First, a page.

Once more I'm making sure to include trip and catch photos in order to continue to hammer home the point I stressed in the Saltiga review 3 months ago; I do not and will not review, judge, or compare any reel without first exhaustively pitting it against fish in the same conditions and environments you'd be fishing yours. This is the only way I'm able to form an opinion and the closest I can get to finding a reel's actual strengths and spotting its weaknesses or failures. Unfortunately this means that it takes me months after a reel's release to provide an evaluation, which I know frustrates you especially when you're trying to make snap purchase decisions, but at least you know that your patience will be rewarded with an article whose every word was informed by those sneaky critters of the oceans first and foremost, and that's always worth the wait.
In conclusion, the Sedona FI 8000 is not a high performance or a heavy duty reel. Rather it's an entry level medium sized saltwater spinner that simply offers more than any reel of this category and price at the time of writing. Compared to similarly priced reels that I often see you using on piers or casual party boats, this Sedona casts measurably better, gives fewer knots, has superior gear efficiency for better pulling power, and the carbon fibre drag system is ready for unexpected challenges that might overwhelm the felt drag systems found in most reels of this price. To make it even better it's powered by long lasting high grade components, and its weight is quite sensible. If your fishing is the kind that subjects a reel to continuous spray and splashing then look for a different reel, but if you fish reasonably dry or can cover the reel when things become temporarily wet then there is nothing out there that can beat it at less than $100.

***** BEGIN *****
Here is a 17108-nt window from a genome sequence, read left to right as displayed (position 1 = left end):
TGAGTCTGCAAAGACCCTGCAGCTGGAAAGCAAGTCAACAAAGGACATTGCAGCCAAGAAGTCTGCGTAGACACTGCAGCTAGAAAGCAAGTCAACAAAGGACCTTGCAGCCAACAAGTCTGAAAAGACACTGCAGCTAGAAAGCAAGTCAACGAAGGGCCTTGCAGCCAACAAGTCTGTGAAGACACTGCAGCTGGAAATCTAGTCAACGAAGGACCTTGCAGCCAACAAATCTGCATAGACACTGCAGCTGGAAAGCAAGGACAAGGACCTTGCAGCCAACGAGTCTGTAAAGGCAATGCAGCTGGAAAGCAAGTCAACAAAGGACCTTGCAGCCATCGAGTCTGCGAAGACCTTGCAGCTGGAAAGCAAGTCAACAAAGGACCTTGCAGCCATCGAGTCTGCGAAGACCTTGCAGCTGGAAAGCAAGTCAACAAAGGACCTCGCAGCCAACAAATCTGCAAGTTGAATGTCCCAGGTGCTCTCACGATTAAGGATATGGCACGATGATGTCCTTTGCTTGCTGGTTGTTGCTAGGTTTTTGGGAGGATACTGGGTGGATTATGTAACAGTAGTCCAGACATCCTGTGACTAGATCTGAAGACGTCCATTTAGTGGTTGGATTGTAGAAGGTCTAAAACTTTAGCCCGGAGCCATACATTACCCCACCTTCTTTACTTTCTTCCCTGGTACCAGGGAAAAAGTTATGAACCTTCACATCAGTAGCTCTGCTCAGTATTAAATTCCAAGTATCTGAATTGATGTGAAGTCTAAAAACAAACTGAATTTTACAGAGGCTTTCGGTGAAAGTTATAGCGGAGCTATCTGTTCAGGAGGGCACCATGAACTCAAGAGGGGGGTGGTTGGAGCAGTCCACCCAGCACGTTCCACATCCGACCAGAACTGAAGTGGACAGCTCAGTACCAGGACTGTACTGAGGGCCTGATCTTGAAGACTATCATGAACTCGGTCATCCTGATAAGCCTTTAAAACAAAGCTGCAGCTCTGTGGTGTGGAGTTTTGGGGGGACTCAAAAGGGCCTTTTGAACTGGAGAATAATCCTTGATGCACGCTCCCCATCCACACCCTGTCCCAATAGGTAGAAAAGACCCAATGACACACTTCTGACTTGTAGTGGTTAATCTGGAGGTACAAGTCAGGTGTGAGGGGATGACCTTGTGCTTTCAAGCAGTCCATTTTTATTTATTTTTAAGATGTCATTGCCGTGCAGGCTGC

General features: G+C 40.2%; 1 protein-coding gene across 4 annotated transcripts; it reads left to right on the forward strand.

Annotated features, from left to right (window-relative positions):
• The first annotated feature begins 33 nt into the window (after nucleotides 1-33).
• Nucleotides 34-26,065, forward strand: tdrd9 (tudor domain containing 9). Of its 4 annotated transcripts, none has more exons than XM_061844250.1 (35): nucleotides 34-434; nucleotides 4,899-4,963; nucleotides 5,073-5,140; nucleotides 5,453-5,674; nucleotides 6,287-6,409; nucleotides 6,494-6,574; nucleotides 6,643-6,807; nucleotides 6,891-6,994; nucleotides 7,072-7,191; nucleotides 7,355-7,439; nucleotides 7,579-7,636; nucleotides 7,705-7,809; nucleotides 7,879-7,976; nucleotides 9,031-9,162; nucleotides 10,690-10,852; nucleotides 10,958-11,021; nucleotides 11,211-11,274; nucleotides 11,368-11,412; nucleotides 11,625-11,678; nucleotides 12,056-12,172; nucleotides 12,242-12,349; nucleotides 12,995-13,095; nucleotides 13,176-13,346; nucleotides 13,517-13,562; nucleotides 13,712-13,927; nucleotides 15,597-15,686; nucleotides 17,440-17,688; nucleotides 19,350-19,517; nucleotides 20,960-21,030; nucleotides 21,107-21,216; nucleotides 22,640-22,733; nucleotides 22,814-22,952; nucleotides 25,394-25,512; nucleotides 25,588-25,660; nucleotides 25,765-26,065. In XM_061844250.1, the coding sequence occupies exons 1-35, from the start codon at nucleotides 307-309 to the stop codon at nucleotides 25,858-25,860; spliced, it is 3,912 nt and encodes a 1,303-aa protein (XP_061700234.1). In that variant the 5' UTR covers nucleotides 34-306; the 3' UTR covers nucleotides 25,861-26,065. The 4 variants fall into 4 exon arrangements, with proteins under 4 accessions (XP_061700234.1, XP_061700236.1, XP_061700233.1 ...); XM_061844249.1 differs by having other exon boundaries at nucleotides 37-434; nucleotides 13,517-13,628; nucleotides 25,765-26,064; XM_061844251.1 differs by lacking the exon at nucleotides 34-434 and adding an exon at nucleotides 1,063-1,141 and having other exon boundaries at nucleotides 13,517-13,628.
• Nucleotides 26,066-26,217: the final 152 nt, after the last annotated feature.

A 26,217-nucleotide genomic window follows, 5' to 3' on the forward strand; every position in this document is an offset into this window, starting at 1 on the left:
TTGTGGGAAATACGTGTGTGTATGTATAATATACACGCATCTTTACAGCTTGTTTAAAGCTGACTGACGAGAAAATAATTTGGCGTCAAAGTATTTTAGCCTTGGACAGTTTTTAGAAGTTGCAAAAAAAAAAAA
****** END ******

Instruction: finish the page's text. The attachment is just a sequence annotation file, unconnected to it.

As I wrap this review up I can't help but feel grateful for Daiwa's 2016's release of the BG series, since it put immense pressure on other brands to give us extra quality for little money. And while this Sedona was an early response created the very following year by hastily putting together existing bits from here and there, other brands have since taken their time to create reels from scratch aiming to dethrone Daiwa's budget queen. I've been examining some of these reels, intermittently due to pandemic disruptions, but I remain hopeful that the world will soon be back to normal so I can finish my tests and share my findings with you smelly gang. Until then, be careful out there and enjoy all the madness.
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January, 2nd, 2021